Why these female literary heroines also deserve their own spin-off novels
Jane Austen’s Pride and Prejudice has gone through many iterations since it was printed in 1813. Elizabeth Bennet has served as a detective in a murder mystery sequel, fought zombies, and lived many lives through the imaginations of fans-turned-novelists. But now, it’s time for one her other four sisters to step into the spotlight.
Mary Bennet, Elizabeth's younger, bookish sister, is having a moment.
Orion recently purchased the novel Perception by Terri Fletcher, which will chronicle the third Bennet sister’s life after Jane, Elizabeth and Lydia leave Longbourn. Meanwhile, Mantle’s The Other Bennet Girl by Janice Hadlow is hitting shelves in 2018, and promises to give Mary’s character a feminist twist.
In Austen’s original masterpiece, Mary didn’t get the best treatment and was considered the least “handsome” of the Bennet girls. Although Lydia and Kitty Bennet were called “silly” and frivolous by Elizabeth and Mr. Bennet, Mary was described in much harsher terms.
In the original Pride and Prejudice, while Mary played the pianoforte, Elizabeth observed: “Mary had neither genius nor taste… [vanity] had given her likewise a pedantic air and conceited manner.
Instead of fawning over strapping young soldiers like her sisters Lydia and Kitty, Mary preferred her own company or the comfort of a book.
Today, that strikes a chord with women readers. But in the late 1800s, it was unusual -- which might be why Mary is only getting her just dues now.
But Pride and Prejudice isn't the only book that could benefit from a change of perspective.
Although all of the following books are already excellent, it would be interesting to follow these women’s tales more closely — whether that be before, during, or after the original stories take place. Here are some other women characters from literature who deserve their own spin-offs:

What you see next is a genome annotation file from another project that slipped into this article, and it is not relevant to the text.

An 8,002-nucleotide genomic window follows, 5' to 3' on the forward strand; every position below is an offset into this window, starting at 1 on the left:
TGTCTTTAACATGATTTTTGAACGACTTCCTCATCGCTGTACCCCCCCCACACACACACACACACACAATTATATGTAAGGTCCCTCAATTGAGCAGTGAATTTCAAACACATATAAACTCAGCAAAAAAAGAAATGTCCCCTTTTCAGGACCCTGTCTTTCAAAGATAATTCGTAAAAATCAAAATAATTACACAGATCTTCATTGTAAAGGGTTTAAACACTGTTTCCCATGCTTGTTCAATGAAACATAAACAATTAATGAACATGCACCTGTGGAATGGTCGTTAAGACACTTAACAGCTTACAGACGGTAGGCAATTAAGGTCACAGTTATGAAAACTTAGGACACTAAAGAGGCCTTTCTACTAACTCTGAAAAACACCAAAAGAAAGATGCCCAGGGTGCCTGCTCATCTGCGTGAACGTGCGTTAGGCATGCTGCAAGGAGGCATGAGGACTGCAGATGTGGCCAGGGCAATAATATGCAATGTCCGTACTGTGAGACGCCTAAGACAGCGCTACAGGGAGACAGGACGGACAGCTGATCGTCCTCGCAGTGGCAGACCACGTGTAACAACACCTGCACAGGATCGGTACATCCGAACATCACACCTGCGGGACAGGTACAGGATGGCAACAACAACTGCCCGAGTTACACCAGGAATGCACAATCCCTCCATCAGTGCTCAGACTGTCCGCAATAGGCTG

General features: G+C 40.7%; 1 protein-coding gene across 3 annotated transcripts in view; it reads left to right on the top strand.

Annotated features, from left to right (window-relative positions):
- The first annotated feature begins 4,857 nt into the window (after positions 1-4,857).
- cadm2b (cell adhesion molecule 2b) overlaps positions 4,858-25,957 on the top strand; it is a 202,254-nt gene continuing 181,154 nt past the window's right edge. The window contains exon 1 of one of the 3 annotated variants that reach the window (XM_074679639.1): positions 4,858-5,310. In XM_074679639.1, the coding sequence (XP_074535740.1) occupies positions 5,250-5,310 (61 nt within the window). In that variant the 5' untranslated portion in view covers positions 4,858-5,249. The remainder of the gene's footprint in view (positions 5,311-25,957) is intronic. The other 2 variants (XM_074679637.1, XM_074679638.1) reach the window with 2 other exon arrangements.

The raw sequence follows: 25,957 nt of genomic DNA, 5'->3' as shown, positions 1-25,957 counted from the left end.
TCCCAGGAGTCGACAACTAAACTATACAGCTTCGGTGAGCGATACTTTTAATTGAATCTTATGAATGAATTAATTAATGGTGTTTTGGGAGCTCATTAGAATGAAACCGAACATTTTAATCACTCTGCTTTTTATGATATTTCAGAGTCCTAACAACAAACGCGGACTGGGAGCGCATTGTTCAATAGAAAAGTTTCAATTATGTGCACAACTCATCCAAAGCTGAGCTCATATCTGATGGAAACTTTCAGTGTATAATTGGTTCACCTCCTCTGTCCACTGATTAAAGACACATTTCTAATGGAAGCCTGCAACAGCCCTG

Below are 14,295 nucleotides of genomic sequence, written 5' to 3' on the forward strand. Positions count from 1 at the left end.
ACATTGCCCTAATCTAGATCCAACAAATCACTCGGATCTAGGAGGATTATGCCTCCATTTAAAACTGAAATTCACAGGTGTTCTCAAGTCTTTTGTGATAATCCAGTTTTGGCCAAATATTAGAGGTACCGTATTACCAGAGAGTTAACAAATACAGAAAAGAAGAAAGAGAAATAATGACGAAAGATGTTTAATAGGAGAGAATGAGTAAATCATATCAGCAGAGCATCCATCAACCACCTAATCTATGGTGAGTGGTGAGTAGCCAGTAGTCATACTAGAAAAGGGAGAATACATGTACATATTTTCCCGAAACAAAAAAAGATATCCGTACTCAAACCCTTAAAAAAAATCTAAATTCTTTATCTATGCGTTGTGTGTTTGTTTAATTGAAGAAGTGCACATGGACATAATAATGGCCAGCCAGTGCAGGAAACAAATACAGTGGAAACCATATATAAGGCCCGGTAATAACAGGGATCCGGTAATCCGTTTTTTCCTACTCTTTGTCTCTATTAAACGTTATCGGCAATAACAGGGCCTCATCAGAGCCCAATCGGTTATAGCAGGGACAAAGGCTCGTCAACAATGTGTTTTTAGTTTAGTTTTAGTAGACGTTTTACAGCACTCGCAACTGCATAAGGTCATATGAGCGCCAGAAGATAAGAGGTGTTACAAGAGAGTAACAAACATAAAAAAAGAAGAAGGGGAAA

Harry Potter series by J.K. Rowling
The “brightest witch of her age” accompanied Harry on many of his adventures, and became a role model for young girls everywhere. Hermione has saved Ron and Harry many a time from certain doom (or detention). J.K. Rowling said Harry’s story was complete after the release of The Cursed Child this summer. But does Hermione’s need to be over, too? Who wouldn’t want to see a 20-something Hermione Granger scrambling up the Ministry ladder?
The Great Gatsby by F. Scott Fitzgerald
Jay Gatsby goes from a poor soldier to a millionaire who throws large parties for the sole purpose of winning back his Southern gal Daisy Buchanan. She’s the apple — or green light — of Gatsby’s eye, but she never measured up to the pedestal he had put her on. Daisy is selfish, flighty and materialistic — the makings of a great modern day anti-hero. Despite the deplorable way she treated Gatsby, it’d still be interesting to examine the inner thoughts of the most glamorous literary character of the Roaring ’20s. No one knows what happens after Daisy and Tom Buchanan flee East Egg. Like Mary Bennet’s creator, author F. Scott Fitzgerald isn’t around write Daisy’s story — but maybe a new writer could take over.
The Maze Runner series by James Dashner
Fans of The Maze Runner know that Teresa is one of the most controversial characters in YA literature. When Thomas, the protagonist, encounters her in the maze, they become close friends. Without spoiling too much, Teresa’s motives and decisions become murkier as the series goes on. The story is told through Thomas’s eyes, and his views ultimately inform the reader’s opinion. A novel written from Teresa’s perspective would give readers an opportunity to experience her emotions, learn about her backstory, and ultimately create a more complex character that readers can still love or hate.
Perks of Being a Wallflower by Stephen Chbosky
High school freshman Charlie’s massive crush on Sam is detailed in letters to an unnamed person, which he is writing in an effort to recover from two tragic events. This story is both heartwarming and heart-wrenching, becoming a cult classic for teens everywhere. After Sam Dutton experiences a trauma in her youth, she struggles to find herself in high school — which leads to her dating a series of boys who treat her badly. Could you imagine reading this young woman’s diary about gaining confidence, having deep, strong friendships, and going on to college successfully? It would be incredibly empowering — especially coming from Chbosky.